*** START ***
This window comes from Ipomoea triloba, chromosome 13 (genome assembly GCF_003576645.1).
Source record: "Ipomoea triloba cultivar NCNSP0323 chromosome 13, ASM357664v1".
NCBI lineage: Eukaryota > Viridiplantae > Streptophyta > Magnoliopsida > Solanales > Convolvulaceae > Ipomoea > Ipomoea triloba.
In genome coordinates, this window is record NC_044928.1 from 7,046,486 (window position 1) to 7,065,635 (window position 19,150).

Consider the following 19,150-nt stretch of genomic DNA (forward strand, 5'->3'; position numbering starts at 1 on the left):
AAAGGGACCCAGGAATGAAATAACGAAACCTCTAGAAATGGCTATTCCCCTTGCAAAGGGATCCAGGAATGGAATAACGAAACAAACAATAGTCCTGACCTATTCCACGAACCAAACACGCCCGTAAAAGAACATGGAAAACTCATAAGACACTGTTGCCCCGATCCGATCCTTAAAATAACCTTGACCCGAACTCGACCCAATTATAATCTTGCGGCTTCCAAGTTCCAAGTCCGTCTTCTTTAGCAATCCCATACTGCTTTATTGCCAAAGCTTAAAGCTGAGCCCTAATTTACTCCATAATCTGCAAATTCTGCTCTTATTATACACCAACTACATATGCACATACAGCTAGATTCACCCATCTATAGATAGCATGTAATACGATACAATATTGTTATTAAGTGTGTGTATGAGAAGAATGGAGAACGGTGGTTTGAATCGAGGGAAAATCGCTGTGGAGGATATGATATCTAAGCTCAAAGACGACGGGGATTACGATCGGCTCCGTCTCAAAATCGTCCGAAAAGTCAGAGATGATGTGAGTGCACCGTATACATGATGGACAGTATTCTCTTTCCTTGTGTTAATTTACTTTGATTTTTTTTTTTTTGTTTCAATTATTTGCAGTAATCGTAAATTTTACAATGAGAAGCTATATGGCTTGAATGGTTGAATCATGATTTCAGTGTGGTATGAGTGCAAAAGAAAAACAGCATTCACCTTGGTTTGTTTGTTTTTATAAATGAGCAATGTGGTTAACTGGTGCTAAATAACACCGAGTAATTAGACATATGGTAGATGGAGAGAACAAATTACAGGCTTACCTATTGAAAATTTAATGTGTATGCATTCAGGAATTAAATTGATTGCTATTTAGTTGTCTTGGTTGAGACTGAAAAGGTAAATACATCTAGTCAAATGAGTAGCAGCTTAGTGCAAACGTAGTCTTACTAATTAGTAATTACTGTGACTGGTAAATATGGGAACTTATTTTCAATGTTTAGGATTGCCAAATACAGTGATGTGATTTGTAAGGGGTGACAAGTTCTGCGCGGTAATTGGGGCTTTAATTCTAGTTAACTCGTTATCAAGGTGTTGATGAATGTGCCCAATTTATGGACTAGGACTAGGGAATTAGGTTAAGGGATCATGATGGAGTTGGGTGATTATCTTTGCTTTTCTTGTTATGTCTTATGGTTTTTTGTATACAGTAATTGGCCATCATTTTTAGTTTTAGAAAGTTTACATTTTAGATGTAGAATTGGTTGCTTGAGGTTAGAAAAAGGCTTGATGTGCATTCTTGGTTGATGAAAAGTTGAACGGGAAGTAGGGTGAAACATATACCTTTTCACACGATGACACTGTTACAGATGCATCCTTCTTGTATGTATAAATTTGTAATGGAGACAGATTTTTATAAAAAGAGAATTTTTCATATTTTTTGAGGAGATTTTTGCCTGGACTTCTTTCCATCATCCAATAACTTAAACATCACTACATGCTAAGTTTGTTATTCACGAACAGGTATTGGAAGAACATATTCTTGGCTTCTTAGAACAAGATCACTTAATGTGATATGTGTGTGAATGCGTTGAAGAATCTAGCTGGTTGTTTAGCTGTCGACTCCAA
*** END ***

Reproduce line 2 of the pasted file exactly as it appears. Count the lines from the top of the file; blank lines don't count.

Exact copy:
Source record: "Ipomoea triloba cultivar NCNSP0323 chromosome 13, ASM357664v1".